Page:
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Employment stats worsen as focus shifts to more jobs

May 12,2017
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Recent government data backs the notion that the new Moon Jae-in administration should focus first on jobs, especially for the young.

During his presidential campaign, President Moon vowed to pass a 10 trillion won ($8.8 billion) supplementary budget to create 810,000 jobs in the public sector. Insiders say they believe Moon’s Democratic Party will announce a bill for such a budget as early as this month.

According to Statistics Korea Thursday, the youth unemployment rate, or jobless Koreans between the ages of 15 and 29, hit 11.2 percent last month, 0.3 percentage points higher than the previous year. The 11.2 percent figure was the highest for April since 1999, when the government started to compile data in its current form.

“The overall number of employees continue to grow in the country but there also are areas of weakness since the unemployment rate for youth and the self-employed have gone up,” said Kim Ie-han, a director at Statistics Korea. “There also are negative factors that might depress the labor market further such as uncertainties from both at home and abroad and ongoing corporate restructuring in Korea.”

Government data also showed that more taxes were collected this year than last, which helps the argument for a supplementary budget. According to the Finance Ministry Thursday, the government collected 69.9 trillion won in taxes during the first three months of the year, which is 9 percent, or 5.9 trillion won, higher than the 64 trillion won collected in the same period last year. The government cited a rise in corporate taxes as companies’ performances improved.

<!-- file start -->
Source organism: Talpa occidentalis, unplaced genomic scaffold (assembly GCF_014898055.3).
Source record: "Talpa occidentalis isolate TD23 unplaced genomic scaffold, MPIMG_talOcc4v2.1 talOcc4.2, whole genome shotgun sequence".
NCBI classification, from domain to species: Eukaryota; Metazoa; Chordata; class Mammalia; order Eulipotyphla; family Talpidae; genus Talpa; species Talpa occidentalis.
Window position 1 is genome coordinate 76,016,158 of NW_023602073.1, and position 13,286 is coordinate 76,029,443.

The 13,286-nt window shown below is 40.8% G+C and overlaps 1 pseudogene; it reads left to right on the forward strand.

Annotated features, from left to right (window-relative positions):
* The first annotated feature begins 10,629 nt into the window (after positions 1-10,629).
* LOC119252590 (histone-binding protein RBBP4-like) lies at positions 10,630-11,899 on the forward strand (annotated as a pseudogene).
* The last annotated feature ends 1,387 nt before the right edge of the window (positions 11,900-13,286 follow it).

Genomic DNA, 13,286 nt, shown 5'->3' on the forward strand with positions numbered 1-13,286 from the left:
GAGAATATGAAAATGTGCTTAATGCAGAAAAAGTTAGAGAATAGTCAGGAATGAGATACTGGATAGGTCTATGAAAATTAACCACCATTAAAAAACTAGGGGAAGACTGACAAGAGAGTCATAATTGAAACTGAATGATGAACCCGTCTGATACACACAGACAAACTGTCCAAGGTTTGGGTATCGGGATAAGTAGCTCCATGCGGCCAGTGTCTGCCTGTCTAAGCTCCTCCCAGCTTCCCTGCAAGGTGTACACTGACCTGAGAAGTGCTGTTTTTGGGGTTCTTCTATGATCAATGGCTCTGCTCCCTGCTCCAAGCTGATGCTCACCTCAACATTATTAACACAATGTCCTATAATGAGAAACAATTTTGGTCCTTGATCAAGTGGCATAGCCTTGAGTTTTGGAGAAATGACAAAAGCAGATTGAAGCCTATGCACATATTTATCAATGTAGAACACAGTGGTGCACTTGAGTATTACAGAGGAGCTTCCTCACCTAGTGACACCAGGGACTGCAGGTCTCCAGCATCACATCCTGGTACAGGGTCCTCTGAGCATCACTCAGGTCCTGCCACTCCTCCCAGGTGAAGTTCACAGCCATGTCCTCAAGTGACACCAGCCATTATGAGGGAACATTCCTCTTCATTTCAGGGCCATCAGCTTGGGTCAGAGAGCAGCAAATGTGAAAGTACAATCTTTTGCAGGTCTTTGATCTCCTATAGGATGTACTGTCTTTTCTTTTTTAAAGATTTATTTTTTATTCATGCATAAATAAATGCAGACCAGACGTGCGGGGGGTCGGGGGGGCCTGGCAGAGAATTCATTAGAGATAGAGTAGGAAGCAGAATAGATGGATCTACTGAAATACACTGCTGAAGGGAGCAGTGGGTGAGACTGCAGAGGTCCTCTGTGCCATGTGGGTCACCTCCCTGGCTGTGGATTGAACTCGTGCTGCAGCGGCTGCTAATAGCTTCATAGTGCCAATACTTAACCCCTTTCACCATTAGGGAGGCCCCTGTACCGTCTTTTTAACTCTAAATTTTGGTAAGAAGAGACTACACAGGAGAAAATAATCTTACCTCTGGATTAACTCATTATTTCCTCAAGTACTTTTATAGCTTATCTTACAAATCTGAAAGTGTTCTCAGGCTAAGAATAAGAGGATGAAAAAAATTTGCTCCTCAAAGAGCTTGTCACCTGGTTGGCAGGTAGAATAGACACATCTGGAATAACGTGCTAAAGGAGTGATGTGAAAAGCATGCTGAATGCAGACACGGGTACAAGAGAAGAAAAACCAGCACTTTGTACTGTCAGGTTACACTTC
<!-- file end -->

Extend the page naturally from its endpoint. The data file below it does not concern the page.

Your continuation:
But the supplementary budget could become Moon’s first battle with lawmakers. Currently, the government can only execute supplementary budget when big disasters like war occur or when the economic situation worsens significantly.

Last year, former President Park Geun-hye’s administration was able to execute a supplementary budget over worries of a sharp fall in the number of employees in the country due to the corporate restructuring. But now there are signs of economic recovery including improved exports, which could undercut Moon’s argument.

Opposition parties are not welcoming the idea of a supplementary budget. Former presidential candidate Hong Joon-pyo from the Liberty Korea Party said Moon’s plan will make “Korea become like Greece.” Currently, there are 300 lawmakers in the National Assembly and the ruling Democratic Party only has 120. The bill needs a majority to pass.

“We finalized the plan in July for the supplementary budget executed last year and we don’t think it will be a problem,” said an official at the Finance Ministry. “But I believe there is a tough road ahead for the bill in the National Assembly. It appears this issue will be the first political battle.”

BY KIM YOUNG-NAM [kim.youngnam@joongang.co.kr]